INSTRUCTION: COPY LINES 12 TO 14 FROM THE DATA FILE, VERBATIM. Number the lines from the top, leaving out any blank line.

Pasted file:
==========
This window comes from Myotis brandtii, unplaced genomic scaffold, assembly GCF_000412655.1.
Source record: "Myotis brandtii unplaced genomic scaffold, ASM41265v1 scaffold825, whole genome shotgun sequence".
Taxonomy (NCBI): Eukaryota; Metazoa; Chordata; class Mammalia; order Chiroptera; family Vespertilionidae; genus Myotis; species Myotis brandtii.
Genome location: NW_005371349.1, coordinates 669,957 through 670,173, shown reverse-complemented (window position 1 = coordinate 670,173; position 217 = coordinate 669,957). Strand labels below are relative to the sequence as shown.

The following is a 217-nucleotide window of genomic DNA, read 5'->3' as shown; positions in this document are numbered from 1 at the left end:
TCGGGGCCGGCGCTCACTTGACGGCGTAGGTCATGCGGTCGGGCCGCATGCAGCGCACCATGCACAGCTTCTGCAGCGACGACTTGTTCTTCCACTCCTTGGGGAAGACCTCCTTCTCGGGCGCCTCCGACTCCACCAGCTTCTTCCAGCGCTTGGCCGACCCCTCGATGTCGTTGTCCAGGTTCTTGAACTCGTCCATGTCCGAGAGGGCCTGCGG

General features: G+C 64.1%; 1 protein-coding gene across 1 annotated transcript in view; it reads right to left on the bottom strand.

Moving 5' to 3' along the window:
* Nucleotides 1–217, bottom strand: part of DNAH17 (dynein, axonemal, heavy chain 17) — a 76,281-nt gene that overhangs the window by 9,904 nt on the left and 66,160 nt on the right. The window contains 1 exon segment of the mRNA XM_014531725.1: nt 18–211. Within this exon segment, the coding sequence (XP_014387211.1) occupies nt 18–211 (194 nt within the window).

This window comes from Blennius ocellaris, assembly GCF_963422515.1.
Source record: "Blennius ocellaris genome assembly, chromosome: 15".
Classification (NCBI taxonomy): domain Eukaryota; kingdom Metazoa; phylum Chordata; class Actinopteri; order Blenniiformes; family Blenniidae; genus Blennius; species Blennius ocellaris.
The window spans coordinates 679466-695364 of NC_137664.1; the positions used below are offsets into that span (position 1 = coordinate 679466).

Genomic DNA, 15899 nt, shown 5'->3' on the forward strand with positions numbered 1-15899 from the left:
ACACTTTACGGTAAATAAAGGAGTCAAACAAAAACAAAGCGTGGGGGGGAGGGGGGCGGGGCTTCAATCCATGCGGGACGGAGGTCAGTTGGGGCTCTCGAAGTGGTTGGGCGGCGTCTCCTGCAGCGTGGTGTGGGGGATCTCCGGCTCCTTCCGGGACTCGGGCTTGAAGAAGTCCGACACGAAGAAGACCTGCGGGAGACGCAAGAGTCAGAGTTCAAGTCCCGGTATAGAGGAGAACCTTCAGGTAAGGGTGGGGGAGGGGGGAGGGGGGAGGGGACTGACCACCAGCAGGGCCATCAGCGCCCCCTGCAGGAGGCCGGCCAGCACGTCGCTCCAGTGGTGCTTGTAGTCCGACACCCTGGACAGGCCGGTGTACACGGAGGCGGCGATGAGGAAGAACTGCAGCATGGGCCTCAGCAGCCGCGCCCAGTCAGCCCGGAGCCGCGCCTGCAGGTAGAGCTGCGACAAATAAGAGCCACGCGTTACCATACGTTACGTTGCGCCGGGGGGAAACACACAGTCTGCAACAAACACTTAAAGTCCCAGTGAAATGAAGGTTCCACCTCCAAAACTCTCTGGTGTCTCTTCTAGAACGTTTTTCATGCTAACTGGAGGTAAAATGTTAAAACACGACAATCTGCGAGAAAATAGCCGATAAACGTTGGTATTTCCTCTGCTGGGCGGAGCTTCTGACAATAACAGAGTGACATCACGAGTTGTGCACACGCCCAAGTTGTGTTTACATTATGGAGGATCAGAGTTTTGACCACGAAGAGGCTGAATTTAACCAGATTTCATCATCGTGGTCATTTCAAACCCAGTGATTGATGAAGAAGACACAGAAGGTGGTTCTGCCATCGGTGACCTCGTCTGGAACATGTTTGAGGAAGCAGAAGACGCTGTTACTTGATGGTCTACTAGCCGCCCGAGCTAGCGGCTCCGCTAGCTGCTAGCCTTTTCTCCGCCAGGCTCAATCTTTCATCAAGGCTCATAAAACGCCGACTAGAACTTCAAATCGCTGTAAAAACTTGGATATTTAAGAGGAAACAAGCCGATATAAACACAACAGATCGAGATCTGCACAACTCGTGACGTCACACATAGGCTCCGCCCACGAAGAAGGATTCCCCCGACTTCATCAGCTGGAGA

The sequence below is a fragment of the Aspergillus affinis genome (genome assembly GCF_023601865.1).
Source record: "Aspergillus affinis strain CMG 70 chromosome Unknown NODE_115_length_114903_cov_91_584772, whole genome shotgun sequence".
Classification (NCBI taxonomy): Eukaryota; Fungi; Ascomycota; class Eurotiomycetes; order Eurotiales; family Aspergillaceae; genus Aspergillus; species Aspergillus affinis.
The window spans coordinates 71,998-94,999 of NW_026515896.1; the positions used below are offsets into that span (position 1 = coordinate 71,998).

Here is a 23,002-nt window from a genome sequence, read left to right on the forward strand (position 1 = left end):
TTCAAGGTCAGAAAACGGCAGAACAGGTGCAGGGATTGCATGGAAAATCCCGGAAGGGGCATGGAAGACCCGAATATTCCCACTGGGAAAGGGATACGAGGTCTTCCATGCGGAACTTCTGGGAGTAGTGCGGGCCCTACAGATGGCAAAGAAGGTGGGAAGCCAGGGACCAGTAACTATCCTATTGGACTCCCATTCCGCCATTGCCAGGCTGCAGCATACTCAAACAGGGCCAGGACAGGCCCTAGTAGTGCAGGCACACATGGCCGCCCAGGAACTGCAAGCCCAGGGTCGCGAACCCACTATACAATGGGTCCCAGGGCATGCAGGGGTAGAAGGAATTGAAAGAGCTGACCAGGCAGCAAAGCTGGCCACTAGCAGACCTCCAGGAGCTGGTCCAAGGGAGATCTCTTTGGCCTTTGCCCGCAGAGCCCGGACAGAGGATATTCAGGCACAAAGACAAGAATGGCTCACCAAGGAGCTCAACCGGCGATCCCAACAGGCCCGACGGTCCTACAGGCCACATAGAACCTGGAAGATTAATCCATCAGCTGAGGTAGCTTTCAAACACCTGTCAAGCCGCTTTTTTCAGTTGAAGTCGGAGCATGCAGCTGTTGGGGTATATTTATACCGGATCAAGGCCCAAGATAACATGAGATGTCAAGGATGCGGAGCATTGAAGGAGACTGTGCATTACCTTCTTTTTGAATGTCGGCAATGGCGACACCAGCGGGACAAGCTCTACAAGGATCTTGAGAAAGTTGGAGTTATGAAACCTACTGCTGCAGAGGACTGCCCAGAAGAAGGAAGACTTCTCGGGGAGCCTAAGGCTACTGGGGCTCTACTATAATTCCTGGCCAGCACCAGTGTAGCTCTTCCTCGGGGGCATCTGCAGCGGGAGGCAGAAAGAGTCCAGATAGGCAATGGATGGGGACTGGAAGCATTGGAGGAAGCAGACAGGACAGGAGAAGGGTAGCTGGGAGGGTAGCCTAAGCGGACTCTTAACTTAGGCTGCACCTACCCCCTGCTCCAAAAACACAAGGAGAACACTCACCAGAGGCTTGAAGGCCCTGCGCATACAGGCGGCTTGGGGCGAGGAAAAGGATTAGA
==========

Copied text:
Classification (NCBI taxonomy): domain Eukaryota; kingdom Metazoa; phylum Chordata; class Actinopteri; order Blenniiformes; family Blenniidae; genus Blennius; species Blennius ocellaris.
The window spans coordinates 679466-695364 of NC_137664.1; the positions used below are offsets into that span (position 1 = coordinate 679466).

Genomic DNA, 15899 nt, shown 5'->3' on the forward strand with positions numbered 1-15899 from the left: